Hemophilia: "The Royal Disease" by Yelena Aronova-Tiuntseva and Clyde Freeman Herreid
University at Buffalo, State University of New York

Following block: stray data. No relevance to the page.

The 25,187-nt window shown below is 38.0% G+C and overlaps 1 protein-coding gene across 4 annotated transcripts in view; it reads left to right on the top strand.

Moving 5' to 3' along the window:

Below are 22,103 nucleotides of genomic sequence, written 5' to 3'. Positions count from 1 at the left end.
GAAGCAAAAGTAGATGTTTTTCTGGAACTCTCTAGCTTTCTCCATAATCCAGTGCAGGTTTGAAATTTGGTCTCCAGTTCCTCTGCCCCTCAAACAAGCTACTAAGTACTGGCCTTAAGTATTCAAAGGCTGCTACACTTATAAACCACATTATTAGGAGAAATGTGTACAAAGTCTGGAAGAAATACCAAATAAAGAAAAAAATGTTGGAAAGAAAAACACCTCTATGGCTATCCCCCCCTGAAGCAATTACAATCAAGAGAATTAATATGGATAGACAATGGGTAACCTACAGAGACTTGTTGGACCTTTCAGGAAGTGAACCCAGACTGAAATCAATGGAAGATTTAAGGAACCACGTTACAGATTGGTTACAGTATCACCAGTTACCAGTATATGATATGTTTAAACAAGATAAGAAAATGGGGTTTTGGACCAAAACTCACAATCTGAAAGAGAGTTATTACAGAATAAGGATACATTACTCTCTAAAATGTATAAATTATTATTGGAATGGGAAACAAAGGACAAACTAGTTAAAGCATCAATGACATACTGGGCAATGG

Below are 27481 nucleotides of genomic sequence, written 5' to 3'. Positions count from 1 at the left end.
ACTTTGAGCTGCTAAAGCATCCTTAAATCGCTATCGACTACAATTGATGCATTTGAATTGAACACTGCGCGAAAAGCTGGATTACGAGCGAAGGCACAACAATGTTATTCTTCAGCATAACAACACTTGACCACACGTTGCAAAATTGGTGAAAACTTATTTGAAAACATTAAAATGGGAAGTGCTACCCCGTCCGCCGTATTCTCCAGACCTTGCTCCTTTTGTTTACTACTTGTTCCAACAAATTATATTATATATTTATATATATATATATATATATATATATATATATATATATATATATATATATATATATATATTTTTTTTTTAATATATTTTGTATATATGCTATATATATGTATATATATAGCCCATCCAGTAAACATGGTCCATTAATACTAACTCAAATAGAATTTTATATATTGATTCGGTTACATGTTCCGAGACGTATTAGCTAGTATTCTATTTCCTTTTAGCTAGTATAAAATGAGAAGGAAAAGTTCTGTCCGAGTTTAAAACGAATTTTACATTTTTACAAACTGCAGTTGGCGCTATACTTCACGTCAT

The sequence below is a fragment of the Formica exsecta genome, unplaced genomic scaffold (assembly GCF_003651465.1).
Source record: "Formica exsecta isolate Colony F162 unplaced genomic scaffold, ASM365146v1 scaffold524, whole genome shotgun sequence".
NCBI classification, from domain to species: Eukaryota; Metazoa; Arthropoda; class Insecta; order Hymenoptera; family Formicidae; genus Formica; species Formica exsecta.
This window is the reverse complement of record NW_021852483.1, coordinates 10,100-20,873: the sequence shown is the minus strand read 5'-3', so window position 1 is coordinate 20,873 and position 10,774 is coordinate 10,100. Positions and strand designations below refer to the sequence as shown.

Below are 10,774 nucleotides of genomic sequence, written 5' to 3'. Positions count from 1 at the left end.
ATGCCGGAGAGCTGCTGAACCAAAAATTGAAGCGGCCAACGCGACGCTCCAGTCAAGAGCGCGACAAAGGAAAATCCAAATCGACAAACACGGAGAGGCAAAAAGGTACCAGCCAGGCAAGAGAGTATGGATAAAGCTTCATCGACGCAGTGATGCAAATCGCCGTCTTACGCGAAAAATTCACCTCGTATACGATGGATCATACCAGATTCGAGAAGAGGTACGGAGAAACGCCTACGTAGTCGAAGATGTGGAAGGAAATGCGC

Hemophilia is an X-linked recessive disorder characterized by the inability to properly form blood clots. Until recently, hemophilia was untreatable, and only a few hemophiliacs survived to reproductive age because any small cut or internal hemorrhaging after even a minor bruise were fatal. Now hemophilia is treated with blood transfusions and infusions of a blood derived substance known as anti-hemophilic factor. However, such treatment is very expensive and involves the risk of contracting AIDS. Hemophilia affects males much more frequently (1 in 10,000) than females (1 in 100,000,000). This occurs because a critical blood clotting gene is carried on the X chromosome. Since males only carry one X chromosome, if that is defective, hemoph ilia will immediately show up. An early death is likely. Females, on the other hand, carry two X chromosomes. If only one is defective, the other normal X chromosome can compensate. The woman will have normal blood clotting; she will simply be a carri er of the recessive defective gene. This fact will be discovered if some of her children are hemophiliacs. Naturally, women hemophiliacs are rare because it takes two defective X chromosomes in order for the condition to be seen. Hemophilia has played an important role in Europe's history, for it suddenly cropped up in the children of Great Britain's Queen Victoria. It became known as the "Royal disease" because it spread to the royal families of Europe through Victoria's descendants. Queen Victoria had always been worried about the quality of the blood of the British royal family. Her feelings about the necessity of revitalizing what she called the "lymphatic" blood of their houses are reflected in her letter to her daughter Vicky: "I do wish one could find some more black eyed Princes and Princesses for our children! I can't help thinking what dear Papa said that it was in fact when there was some little imperfection in the pure Royal descent that some fresh blood was infused... For that constant fair hair and blue eyes makes the blood so lymphatic... it is not as trivial as you may think, for darling Papa often with vehemence said: "We must have some strong blood."